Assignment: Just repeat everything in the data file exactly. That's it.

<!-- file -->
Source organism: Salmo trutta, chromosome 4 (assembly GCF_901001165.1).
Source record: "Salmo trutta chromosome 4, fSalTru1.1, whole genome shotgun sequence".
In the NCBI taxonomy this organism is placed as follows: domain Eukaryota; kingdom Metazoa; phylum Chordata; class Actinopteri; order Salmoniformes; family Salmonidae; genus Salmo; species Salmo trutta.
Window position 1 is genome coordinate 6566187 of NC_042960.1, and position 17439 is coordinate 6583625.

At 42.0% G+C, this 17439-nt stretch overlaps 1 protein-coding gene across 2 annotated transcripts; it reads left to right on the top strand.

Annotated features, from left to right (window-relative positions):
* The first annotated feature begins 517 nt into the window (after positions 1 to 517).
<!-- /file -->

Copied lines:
Source organism: Salmo trutta, chromosome 4 (assembly GCF_901001165.1).
Source record: "Salmo trutta chromosome 4, fSalTru1.1, whole genome shotgun sequence".
In the NCBI taxonomy this organism is placed as follows: domain Eukaryota; kingdom Metazoa; phylum Chordata; class Actinopteri; order Salmoniformes; family Salmonidae; genus Salmo; species Salmo trutta.
Window position 1 is genome coordinate 6566187 of NC_042960.1, and position 17439 is coordinate 6583625.

At 42.0% G+C, this 17439-nt stretch overlaps 1 protein-coding gene across 2 annotated transcripts; it reads left to right on the top strand.

Annotated features, from left to right (window-relative positions):
* The first annotated feature begins 517 nt into the window (after positions 1 to 517).